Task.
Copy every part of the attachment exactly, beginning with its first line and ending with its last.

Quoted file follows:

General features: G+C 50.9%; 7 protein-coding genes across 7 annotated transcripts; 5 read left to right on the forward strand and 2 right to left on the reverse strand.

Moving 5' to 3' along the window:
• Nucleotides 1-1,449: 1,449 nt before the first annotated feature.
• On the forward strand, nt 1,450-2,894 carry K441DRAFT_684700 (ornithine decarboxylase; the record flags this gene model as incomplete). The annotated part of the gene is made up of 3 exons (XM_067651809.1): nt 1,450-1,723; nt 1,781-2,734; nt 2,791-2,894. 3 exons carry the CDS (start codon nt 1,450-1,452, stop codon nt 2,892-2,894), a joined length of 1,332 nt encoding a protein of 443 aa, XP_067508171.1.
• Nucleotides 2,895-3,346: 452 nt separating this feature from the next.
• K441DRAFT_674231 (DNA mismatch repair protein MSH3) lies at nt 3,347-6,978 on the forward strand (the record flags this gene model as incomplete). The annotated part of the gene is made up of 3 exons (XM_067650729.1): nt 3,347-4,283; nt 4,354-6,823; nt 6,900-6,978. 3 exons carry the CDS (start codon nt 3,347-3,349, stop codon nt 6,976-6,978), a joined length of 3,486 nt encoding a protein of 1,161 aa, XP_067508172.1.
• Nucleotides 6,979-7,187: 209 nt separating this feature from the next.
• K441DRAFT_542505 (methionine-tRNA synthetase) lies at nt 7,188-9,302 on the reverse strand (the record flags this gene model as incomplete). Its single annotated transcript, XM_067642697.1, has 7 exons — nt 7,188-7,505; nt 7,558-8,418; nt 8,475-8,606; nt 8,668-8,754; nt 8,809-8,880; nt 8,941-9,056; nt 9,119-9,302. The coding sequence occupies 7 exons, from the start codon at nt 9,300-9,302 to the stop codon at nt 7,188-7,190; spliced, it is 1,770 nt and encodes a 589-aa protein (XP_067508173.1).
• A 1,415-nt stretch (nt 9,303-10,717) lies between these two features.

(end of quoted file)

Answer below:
General features: G+C 50.9%; 7 protein-coding genes across 7 annotated transcripts; 5 read left to right on the forward strand and 2 right to left on the reverse strand.

Moving 5' to 3' along the window:
• Nucleotides 1-1,449: 1,449 nt before the first annotated feature.
• On the forward strand, nt 1,450-2,894 carry K441DRAFT_684700 (ornithine decarboxylase; the record flags this gene model as incomplete). The annotated part of the gene is made up of 3 exons (XM_067651809.1): nt 1,450-1,723; nt 1,781-2,734; nt 2,791-2,894. 3 exons carry the CDS (start codon nt 1,450-1,452, stop codon nt 2,892-2,894), a joined length of 1,332 nt encoding a protein of 443 aa, XP_067508171.1.
• Nucleotides 2,895-3,346: 452 nt separating this feature from the next.
• K441DRAFT_674231 (DNA mismatch repair protein MSH3) lies at nt 3,347-6,978 on the forward strand (the record flags this gene model as incomplete). The annotated part of the gene is made up of 3 exons (XM_067650729.1): nt 3,347-4,283; nt 4,354-6,823; nt 6,900-6,978. 3 exons carry the CDS (start codon nt 3,347-3,349, stop codon nt 6,976-6,978), a joined length of 3,486 nt encoding a protein of 1,161 aa, XP_067508172.1.
• Nucleotides 6,979-7,187: 209 nt separating this feature from the next.
• K441DRAFT_542505 (methionine-tRNA synthetase) lies at nt 7,188-9,302 on the reverse strand (the record flags this gene model as incomplete). Its single annotated transcript, XM_067642697.1, has 7 exons — nt 7,188-7,505; nt 7,558-8,418; nt 8,475-8,606; nt 8,668-8,754; nt 8,809-8,880; nt 8,941-9,056; nt 9,119-9,302. The coding sequence occupies 7 exons, from the start codon at nt 9,300-9,302 to the stop codon at nt 7,188-7,190; spliced, it is 1,770 nt and encodes a 589-aa protein (XP_067508173.1).
• A 1,415-nt stretch (nt 9,303-10,717) lies between these two features.